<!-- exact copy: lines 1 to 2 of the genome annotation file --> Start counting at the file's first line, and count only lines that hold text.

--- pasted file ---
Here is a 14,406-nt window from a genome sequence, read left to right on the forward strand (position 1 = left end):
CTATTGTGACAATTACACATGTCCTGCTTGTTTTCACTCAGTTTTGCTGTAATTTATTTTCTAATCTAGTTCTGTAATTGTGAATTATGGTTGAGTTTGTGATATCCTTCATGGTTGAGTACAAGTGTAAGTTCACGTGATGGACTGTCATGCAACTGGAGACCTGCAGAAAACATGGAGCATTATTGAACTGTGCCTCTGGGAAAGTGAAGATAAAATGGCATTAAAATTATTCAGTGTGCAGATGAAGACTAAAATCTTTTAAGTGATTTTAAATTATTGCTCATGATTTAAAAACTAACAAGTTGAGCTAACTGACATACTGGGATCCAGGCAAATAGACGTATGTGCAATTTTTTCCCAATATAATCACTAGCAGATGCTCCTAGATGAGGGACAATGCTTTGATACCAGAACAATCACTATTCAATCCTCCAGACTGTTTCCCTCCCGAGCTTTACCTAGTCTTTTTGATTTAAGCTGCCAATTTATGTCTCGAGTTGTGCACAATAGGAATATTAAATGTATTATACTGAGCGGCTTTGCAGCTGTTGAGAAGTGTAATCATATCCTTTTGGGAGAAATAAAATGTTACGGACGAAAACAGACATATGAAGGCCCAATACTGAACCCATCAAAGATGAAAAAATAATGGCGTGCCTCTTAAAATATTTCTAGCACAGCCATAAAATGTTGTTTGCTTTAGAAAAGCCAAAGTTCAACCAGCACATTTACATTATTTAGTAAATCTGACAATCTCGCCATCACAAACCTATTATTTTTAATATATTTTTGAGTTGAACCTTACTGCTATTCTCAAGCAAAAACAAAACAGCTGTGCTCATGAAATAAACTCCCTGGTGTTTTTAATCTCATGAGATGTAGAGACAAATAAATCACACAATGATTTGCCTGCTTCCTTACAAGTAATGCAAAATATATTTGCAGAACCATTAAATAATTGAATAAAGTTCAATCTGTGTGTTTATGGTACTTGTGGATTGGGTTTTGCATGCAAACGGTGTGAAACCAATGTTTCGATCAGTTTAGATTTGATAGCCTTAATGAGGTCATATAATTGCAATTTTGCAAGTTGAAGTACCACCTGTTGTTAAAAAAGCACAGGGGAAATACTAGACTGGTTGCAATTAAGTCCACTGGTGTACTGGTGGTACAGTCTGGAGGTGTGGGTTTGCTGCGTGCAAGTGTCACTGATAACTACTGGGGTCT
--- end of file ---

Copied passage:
Here is a 14,406-nt window from a genome sequence, read left to right on the forward strand (position 1 = left end):
CTATTGTGACAATTACACATGTCCTGCTTGTTTTCACTCAGTTTTGCTGTAATTTATTTTCTAATCTAGTTCTGTAATTGTGAATTATGGTTGAGTTTGTGATATCCTTCATGGTTGAGTACAAGTGTAAGTTCACGTGATGGACTGTCATGCAACTGGAGACCTGCAGAAAACATGGAGCATTATTGAACTGTGCCTCTGGGAAAGTGAAGATAAAATGGCATTAAAATTATTCAGTGTGCAGATGAAGACTAAAATCTTTTAAGTGATTTTAAATTATTGCTCATGATTTAAAAACTAACAAGTTGAGCTAACTGACATACTGGGATCCAGGCAAATAGACGTATGTGCAATTTTTTCCCAATATAATCACTAGCAGATGCTCCTAGATGAGGGACAATGCTTTGATACCAGAACAATCACTATTCAATCCTCCAGACTGTTTCCCTCCCGAGCTTTACCTAGTCTTTTTGATTTAAGCTGCCAATTTATGTCTCGAGTTGTGCACAATAGGAATATTAAATGTATTATACTGAGCGGCTTTGCAGCTGTTGAGAAGTGTAATCATATCCTTTTGGGAGAAATAAAATGTTACGGACGAAAACAGACATATGAAGGCCCAATACTGAACCCATCAAAGATGAAAAAATAATGGCGTGCCTCTTAAAATATTTCTAGCACAGCCATAAAATGTTGTTTGCTTTAGAAAAGCCAAAGTTCAACCAGCACATTTACATTATTTAGTAAATCTGACAATCTCGCCATCACAAACCTATTATTTTTAATATATTTTTGAGTTGAACCTTACTGCTATTCTCAAGCAAAAACAAAACAGCTGTGCTCATGAAATAAACTCCCTGGTGTTTTTAATCTCATGAGATGTAGAGACAAATAAATCACACAATGATTTGCCTGCTTCCTTACAAGTAATGCAAAATATATTTGCAGAACCATTAAATAATTGAATAAAGTTCAATCTGTGTGTTTATGGTACTTGTGGATTGGGTTTTGCATGCAAACGGTGTGAAACCAATGTTTCGATCAGTTTAGATTTGATAGCCTTAATGAGGTCATATAATTGCAATTTTGCAAGTTGAAGTACCACCTGTTGTTAAAAAAGCACAGGGGAAATACTAGACTGGTTGCAATTAAGTCCACTGGTGTACTGGTGGTACAGTCTGGAGGTGTGGGTTTGCTGCGTGCAAGTGTCACTGATAACTACTGGGGTCT